Gabrielle’s BIO 193 Resources

Week 9 Worksheet Key


Download (PDF, 89KB)

Week 8 Worksheet Keys



Download (PDF, 96KB)


Download (PDF, 205KB)


Animal Handout



Click on photo for higher resolution!

Download (PDF, 270KB)


Week 7 Worksheet Keys

[box] 5/10 session: 

Download (PDF, 102KB)


Week 6 Worksheet Keys

[box] 5/3 session: 

Download (PDF, 247KB)

5/4 session: 

Download (PDF, 228KB)


Week 5 Worksheet Keys

[box] 4/26 session: 

Download (PDF, 93KB)


Week 4 Worksheet Keys

[box] 4/19 session: 

Download (PDF, 2.35MB)


Week 3 Worksheet Keys

[box] 4/12 session: 

Download (PDF, 2.61MB)

4/13 session 

Download (PDF, 4.19MB)

Please come to SI/Office hours to pick up blank copies of the worksheets! I will be making 2 worksheets per week, and blank copies of each worksheet will be available every SI/Office hour.


Week 2 Worksheet Keys

[box] 4/5 session

Download (PDF, 2.46MB)

4/6 session

Download (PDF, 3.25MB)

Please come to SI/Office hours to pick up blank copies of the worksheets! I will be making 2 worksheets per week, and blank copies of each worksheet will be available every SI/Office hour.


Study Technique: Spaced Repetition

[box]Welcome to the new quarter!

One of the major takeaways from my time in BIO193 was a study technique called spaced repetition. I came across this as a freshman, overwhelmed with the information I had to process in preparation for Midterm I. This method is an application of the Ebbinghaus Forgetting Curve (shown below), which is a visual representation of how we forget what we learn. The idea of this technique is to review the material you are most likely to forget at that specific point in time.

Ebbinghaus Forgetting CurveThe go-to technique for studying for classes like BIO193 is flashcards. While many have found success with this technique, one can be more efficient with spaced repetition. I consider it to be leveled-up flashcards in that effect. Think of it like this. Newly learned information is like a rechargeable battery. Say you’re given 3 batteries at 10%, 60% and 90% and limited electricity. One would charge the battery at 10% first, right? Now let’s equate batteries to facts, and electricity to time. Why would you go through a stack of 100 flashcards just to find the one you’re most likely to forget?

It is in your best interest to review the facts you are most likely to forget (charge the batteries at 10%!). How can you incorporate this technique with your stack of flashcards? You could, for example, put them in separate stacks for each day you flip through them and alternate the stack you go through each day. This is called the Leitner System. Less cards = less stress! Or, you could use the free program Anki, which makes use of an algorithm that takes into account when you make cards, the time it takes you to flip to the other side and the times you get the cards wrong, to create a smart stack that optimizes your learning in as little time as possible.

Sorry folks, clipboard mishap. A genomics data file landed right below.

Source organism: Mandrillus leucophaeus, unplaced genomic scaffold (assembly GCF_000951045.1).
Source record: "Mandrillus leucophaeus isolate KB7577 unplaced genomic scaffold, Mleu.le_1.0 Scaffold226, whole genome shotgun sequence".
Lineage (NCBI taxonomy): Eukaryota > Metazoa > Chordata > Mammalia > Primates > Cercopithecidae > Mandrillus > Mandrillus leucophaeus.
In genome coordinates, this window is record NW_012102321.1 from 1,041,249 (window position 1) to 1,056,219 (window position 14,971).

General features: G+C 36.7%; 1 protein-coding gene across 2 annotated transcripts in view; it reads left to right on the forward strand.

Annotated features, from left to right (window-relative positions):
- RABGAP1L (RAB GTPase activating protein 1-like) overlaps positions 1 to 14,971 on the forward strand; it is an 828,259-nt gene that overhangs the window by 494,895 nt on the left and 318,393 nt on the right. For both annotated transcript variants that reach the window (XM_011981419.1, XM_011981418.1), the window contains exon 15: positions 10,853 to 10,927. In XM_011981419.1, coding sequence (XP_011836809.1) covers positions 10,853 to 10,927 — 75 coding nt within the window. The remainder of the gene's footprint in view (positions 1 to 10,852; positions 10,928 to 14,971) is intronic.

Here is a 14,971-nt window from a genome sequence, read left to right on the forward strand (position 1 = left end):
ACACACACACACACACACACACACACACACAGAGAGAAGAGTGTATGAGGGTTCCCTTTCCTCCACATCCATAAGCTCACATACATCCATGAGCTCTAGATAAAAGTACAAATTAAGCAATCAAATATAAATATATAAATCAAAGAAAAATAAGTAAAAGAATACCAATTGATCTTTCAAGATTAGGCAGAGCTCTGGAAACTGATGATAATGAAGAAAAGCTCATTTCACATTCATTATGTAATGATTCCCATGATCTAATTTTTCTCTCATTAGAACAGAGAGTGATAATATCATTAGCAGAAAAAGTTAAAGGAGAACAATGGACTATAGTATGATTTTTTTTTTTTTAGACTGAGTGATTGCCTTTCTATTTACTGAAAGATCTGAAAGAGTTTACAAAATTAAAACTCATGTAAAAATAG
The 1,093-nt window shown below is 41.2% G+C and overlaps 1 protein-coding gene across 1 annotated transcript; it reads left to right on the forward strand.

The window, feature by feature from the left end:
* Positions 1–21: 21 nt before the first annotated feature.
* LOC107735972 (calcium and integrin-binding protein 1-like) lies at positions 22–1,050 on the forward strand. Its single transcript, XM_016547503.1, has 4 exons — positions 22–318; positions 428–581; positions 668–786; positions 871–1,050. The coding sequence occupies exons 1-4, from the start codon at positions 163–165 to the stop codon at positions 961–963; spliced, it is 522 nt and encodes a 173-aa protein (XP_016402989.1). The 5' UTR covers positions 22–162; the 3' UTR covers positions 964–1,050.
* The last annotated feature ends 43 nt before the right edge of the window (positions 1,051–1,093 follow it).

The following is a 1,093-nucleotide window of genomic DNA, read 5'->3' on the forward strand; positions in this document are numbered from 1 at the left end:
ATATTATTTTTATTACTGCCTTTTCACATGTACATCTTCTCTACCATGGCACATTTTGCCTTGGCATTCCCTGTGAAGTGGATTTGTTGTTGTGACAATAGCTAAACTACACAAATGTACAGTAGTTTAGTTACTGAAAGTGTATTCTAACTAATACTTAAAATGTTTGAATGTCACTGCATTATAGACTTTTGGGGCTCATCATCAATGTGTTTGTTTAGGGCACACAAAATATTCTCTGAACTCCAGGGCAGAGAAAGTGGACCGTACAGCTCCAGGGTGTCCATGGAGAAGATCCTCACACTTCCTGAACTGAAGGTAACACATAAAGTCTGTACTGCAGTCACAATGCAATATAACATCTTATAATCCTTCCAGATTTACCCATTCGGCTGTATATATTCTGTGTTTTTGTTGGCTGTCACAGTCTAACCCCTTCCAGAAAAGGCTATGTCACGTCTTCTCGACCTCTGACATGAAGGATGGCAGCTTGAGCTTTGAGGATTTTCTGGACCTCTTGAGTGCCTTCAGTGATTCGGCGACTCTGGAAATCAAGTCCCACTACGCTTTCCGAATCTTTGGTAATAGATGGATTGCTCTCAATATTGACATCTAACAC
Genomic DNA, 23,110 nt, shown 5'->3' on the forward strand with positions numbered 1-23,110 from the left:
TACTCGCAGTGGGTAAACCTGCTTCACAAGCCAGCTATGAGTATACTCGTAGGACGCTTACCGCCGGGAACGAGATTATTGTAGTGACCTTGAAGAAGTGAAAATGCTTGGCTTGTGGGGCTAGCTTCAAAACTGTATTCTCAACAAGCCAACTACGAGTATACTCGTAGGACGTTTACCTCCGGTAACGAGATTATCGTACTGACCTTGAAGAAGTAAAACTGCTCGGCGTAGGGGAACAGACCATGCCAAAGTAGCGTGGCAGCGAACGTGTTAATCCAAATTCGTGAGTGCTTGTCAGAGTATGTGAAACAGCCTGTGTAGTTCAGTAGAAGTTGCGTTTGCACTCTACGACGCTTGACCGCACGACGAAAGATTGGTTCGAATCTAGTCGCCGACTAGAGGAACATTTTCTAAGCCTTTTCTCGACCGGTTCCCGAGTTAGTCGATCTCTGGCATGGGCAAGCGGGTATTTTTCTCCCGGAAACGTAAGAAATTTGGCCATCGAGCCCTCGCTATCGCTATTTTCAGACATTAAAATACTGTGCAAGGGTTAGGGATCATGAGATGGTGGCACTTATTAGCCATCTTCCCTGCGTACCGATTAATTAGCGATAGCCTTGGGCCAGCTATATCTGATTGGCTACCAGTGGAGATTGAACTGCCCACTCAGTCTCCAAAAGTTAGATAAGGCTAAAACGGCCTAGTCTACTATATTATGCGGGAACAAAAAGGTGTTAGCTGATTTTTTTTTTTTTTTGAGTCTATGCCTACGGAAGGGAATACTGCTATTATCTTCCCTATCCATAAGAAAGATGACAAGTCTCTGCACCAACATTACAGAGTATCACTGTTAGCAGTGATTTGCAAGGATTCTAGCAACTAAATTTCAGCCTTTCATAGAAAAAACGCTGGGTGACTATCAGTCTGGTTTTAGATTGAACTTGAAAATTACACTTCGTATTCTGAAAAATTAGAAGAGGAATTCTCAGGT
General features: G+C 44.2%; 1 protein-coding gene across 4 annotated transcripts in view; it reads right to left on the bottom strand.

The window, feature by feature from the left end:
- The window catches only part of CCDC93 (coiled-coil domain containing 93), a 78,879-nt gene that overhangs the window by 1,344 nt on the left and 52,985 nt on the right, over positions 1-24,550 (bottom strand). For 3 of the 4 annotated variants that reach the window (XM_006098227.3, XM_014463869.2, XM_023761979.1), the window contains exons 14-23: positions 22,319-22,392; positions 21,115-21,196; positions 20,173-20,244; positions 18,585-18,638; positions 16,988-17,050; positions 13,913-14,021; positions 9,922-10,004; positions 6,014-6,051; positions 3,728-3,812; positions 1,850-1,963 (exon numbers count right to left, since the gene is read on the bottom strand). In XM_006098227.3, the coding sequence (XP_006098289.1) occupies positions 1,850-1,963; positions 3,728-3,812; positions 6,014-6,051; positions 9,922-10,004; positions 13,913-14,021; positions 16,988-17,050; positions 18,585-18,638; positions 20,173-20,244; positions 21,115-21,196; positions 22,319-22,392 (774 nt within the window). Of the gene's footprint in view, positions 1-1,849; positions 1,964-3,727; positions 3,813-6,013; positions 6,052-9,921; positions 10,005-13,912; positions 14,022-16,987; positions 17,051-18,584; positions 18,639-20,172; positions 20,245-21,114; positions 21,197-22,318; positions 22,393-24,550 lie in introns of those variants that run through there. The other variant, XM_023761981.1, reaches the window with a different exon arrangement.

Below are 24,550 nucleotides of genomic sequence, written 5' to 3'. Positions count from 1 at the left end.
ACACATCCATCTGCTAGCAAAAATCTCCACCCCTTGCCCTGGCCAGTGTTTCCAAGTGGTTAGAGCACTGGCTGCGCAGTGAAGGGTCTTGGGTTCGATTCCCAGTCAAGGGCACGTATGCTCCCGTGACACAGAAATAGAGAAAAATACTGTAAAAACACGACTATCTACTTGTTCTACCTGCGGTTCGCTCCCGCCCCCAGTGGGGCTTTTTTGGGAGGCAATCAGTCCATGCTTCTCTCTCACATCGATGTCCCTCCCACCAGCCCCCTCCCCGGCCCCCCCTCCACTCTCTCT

I enjoy speaking at great lengths about productivity, and improved ways to study. If you’re looking to talk to someone about this, or looking to learn more, please stop by!

Tuesdays 3-4 PM JTR 111 Learning Commons

Wednesdays 1-2 PM JTR 111 Learning Commons

See you there![/box]

My Session Schedule, Spring 2016

[box]Tuesday 3-4pm, Richardson Library 111 (Learning Commons)

Wednesday 1-2pm, Richardson Library 111 (Learning Commons)

Office Hour – Thursday 9-10am, Richardson Library 111 (Learning Commons) [/box]

Can’t attend any of my sessions? Check out other BIO 193 SI leaders’ schedules here.

About Me

[box]My name is Gabrielle Presbitero, I am a sophomore at DePaul studying Biology with a concentration in Cell & Molecular biology. I do research under the tutelage of Dr. William Gilliland in the Drosophila Genetics Lab. I study a gene called atub67c (“alpha tubulin 67 c”) and the goal of my research is to associate a quantifiable phenotype with the variations observed in the gene’s intron (this is the non-coding DNA sequence, which plays a role in regulation). What draws me to this project is its interdisciplinary nature, I use techniques in bioinformatics, particularly DNA sequence analysis, in addition to principles in genetics. In addition to my own project, I have also learned to dissect fly ovaries and compute nondisjunction rates (anomalies in meiosis) during my time in the fly lab.

Apart from research, I enjoy watching TV series. I enjoy the convoluted storylines, the multi-episode arcs, and just the long term excitement TV shows provide in a way that movies never will. My favorite show is the HBO series The Newsroom which ran from 2012-2014, starring Jeff Daniels. That said, I’m a big fan of John Oliver’s Last Week Tonight. I also really like House of Cards, Grey’s Anatomy, Homeland, and Scandal.